Oscar-winning producer Dino De Laurentiis, who guided a number of classic films and a few expensive follies to the silver screen, died in Beverly Hills Wednesday. He was 91.
Born in 1919 in the province of Naples, De Laurentiis broke into the movie business as a production supervisor on L’ultimo Combattimento ( The Last Fight). In 1946, he started the Dino de Laurentiis Cinematografica, a production company that produced several monumental Itallian neorealist classics, most notably Federico Fellini’s La Strada (which won the 1956 Oscar for Best Foreign Language Film) and Nights of Cabiria. In the 1960s, De Laurentiis branched out, producing the gonzo comic book adaptations Barbarella and Danger Diabolik.
De Laurentiis set up the De Laurentiis Entertainment Group in the United States in the 1970s, and became known for a string of commercially successful films, including Serpico, Death Wish, a remake of King Kong, Flash Gordon, and Conan the Barbarian (which provided a big break for Arnold Schwarzenegger). He also became known for several expensive flops, including the disaster movie Hurricane and the sci-fi picture Dune — a David Lynch debacle that nonetheless paved the way for their next collaboration, Blue Velvet. He remained sporadically active in recent years, producing several installments of the Hannibal Lecter series, including Hannibal and Red Dragon.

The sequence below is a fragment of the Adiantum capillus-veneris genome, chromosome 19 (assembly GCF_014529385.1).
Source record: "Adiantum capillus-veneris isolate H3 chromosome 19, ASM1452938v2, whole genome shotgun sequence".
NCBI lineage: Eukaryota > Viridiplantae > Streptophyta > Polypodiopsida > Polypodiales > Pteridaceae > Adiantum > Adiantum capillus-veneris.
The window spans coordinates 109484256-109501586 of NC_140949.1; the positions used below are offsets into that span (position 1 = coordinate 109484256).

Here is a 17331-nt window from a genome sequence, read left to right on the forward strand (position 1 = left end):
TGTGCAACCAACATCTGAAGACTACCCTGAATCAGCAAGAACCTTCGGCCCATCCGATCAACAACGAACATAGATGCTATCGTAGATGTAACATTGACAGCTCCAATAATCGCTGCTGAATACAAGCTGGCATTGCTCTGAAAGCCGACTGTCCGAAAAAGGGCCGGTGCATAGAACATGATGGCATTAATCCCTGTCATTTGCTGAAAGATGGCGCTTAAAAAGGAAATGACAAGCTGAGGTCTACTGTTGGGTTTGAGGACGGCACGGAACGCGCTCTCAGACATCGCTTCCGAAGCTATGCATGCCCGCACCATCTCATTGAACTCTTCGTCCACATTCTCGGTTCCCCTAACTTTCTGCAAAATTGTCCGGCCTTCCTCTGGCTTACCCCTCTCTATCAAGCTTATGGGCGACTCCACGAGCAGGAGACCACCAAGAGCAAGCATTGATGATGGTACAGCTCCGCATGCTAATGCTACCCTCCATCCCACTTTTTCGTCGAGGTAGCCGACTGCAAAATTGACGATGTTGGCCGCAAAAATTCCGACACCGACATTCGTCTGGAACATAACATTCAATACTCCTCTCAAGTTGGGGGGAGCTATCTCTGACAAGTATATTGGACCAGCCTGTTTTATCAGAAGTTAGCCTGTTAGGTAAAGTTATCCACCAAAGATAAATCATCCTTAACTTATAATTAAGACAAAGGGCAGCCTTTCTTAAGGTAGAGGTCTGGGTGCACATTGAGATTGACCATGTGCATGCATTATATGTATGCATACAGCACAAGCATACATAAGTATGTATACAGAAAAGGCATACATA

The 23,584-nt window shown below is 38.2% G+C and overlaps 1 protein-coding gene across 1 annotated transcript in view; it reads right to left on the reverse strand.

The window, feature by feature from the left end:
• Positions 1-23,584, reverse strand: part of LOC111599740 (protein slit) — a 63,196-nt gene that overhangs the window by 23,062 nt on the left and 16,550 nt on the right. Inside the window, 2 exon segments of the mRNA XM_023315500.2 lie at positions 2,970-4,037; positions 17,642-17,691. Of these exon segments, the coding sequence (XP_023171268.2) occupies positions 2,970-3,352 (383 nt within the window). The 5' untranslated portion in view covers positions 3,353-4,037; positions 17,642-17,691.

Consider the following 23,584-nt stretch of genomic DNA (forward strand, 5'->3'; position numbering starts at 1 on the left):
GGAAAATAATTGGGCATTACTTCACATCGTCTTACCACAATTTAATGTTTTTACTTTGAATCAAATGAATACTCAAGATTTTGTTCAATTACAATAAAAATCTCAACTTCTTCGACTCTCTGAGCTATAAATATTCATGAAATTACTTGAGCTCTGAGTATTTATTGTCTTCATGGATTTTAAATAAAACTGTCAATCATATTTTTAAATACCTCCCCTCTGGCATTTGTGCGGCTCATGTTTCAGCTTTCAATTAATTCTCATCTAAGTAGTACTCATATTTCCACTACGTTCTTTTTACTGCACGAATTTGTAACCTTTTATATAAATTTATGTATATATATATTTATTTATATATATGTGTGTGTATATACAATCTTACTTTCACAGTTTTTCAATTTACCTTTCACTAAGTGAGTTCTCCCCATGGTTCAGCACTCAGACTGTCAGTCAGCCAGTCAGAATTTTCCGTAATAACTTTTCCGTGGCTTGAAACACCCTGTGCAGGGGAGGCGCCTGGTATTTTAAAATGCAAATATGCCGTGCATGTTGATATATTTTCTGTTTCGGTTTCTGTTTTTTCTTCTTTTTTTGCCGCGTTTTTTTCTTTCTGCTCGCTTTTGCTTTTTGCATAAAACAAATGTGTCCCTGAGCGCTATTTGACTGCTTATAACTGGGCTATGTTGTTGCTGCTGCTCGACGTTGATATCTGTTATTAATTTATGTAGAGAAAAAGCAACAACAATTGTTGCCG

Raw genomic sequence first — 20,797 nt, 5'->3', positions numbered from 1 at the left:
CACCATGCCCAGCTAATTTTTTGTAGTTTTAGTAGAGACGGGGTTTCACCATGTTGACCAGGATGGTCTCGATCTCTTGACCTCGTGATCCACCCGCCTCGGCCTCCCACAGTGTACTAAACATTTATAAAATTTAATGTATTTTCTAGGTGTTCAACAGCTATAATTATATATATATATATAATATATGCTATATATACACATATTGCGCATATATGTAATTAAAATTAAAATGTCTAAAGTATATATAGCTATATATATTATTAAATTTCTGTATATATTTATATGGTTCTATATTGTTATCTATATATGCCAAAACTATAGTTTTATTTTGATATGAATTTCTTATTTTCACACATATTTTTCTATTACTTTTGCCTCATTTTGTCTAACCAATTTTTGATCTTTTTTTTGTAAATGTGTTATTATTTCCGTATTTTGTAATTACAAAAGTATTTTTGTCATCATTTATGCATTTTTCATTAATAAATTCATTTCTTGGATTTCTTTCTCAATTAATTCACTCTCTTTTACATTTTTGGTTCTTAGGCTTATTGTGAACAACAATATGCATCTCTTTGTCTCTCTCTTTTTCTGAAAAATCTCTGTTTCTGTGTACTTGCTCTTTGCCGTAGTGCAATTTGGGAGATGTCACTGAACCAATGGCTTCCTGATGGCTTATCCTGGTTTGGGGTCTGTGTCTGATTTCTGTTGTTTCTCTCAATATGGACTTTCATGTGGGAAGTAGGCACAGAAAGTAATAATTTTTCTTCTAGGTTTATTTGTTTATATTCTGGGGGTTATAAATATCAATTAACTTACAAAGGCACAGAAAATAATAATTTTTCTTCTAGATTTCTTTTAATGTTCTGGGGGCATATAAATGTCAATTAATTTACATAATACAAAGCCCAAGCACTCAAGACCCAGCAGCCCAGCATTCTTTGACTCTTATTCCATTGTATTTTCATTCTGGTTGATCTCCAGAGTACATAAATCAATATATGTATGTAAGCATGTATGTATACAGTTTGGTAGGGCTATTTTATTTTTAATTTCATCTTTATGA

De Laurentiis is survived by his second wife, fellow producer Martha Schumacher, and six children, including producer daughter Raffaella.
For more, check out the LA Times‘ obituary of De Laurentiis here.